On Tuesday, a public hearing with West Virginia lawmakers was held in which a ban on marriage equality was discussed.
Groups from both sides of the issue appeared. Members of Advocates for Change and Family Policy Center said allowing voters to make this decision lets people take ownership of the Constitution.
Fairness West Virginia was there to counter the argument for a referendum on marriage equality, stating it would create a dangerous and divisive atmosphere and sends a negative message to the gay community.
The State Journal reports that they randomly approached people asking for their opinion on marriage equality.
Locally we asked residents if they wanted the state to ban marriage between same sex couples. Nearly everyone we randomly approached on the street said they didn't have a problem with it.The Legislature is taking time during the interim session to take a closer look at the possibility of amending the Constitution with a definition of marriage. If they vote in favor of that, voters across the state would make the final decision.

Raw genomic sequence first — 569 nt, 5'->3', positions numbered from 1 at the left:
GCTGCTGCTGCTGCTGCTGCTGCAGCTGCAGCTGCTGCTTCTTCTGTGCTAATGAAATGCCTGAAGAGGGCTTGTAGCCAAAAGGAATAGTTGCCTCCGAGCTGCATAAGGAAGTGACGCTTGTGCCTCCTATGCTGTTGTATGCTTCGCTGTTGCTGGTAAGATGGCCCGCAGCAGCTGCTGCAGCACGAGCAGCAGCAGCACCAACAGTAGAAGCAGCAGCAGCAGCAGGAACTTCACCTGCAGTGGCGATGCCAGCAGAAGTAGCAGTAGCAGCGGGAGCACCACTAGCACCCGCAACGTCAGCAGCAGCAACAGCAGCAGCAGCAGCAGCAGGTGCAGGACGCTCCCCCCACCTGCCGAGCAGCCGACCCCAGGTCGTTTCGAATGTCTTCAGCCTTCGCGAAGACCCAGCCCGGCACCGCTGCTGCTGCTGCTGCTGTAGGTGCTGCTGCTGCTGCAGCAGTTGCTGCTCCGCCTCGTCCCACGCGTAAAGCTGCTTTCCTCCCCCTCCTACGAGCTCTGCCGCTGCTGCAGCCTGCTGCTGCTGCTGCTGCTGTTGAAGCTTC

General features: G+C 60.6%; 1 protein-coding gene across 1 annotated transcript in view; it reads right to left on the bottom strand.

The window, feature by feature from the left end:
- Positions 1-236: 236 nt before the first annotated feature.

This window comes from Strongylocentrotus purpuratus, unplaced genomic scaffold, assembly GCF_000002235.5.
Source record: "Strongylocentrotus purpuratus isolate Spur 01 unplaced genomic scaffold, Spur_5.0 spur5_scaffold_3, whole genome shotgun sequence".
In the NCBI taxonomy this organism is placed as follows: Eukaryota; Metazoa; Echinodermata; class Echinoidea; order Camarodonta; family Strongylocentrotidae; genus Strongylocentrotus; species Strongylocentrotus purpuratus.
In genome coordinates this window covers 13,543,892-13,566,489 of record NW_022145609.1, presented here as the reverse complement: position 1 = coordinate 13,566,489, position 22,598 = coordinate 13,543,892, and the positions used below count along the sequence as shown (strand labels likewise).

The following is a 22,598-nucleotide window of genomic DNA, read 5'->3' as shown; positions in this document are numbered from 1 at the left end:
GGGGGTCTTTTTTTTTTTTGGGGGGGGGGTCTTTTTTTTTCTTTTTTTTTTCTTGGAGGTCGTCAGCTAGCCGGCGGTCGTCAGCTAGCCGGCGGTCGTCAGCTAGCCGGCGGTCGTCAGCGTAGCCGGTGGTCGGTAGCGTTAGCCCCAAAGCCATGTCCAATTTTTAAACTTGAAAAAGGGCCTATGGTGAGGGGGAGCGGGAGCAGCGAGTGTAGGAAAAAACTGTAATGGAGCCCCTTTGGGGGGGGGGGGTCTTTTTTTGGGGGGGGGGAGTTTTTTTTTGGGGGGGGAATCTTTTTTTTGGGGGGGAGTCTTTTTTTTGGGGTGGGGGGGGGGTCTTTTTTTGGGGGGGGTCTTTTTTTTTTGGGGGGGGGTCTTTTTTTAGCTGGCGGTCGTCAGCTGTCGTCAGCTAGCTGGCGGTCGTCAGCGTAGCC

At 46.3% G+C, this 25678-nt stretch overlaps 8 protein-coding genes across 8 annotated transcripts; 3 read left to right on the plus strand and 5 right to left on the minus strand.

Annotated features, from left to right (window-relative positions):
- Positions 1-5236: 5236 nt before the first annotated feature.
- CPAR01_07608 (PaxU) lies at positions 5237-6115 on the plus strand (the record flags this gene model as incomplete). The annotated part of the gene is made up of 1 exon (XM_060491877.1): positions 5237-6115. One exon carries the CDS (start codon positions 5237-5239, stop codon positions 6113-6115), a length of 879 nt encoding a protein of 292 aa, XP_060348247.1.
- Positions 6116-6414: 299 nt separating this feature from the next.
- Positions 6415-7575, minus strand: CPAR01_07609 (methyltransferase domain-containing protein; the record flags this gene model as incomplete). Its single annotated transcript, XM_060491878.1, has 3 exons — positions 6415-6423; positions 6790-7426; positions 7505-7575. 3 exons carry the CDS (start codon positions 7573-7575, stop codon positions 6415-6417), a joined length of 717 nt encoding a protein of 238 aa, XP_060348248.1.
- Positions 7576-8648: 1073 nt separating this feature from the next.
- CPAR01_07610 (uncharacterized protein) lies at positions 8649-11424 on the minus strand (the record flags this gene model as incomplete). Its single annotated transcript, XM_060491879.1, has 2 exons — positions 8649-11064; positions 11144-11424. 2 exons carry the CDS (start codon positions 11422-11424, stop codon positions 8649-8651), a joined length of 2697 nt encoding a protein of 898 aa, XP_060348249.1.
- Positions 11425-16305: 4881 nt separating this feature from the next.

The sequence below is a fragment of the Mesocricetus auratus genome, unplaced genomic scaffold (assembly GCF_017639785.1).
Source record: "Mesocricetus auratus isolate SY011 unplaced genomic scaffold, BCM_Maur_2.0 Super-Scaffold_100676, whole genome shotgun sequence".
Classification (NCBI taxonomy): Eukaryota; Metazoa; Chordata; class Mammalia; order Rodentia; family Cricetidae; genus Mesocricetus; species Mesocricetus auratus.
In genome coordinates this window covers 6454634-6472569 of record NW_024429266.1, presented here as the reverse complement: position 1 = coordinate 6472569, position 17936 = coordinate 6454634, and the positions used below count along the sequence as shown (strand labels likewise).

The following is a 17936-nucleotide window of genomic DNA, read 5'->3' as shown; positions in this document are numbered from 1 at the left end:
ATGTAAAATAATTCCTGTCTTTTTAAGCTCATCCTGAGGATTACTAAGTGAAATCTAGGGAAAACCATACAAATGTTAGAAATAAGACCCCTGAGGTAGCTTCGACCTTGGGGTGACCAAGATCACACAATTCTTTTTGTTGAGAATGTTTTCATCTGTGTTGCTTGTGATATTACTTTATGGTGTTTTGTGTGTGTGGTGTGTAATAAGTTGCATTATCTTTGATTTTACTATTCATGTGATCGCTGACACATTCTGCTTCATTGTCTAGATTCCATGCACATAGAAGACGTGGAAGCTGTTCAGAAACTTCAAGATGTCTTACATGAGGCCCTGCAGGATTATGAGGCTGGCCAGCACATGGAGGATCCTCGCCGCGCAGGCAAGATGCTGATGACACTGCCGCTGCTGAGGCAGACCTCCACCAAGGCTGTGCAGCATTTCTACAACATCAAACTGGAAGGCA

Some criticized the state for denying men and women equal rights.
Cookie Henderson said, "Why would you take away their right to happiness?"
Ralph Mason said he's against it. He says that marriage is sacred between a man and woman.
James Cavanaugh told wtrf.com that if two people want to say they're in love and married then it is ok with me.
Fran Kinley of Wheeling says she doesn't have a problem with it and she says people should be tolerant of one another.
West Virginia State Senator Jack Yost though tells us that he believes marriage is between a man and a woman. He says though he can't say right now how he would vote if a ban of same sex marriage would come across his desk. He said he would have to see the bill and how it is worded.
The state's Constitution has only been amended a handful of times.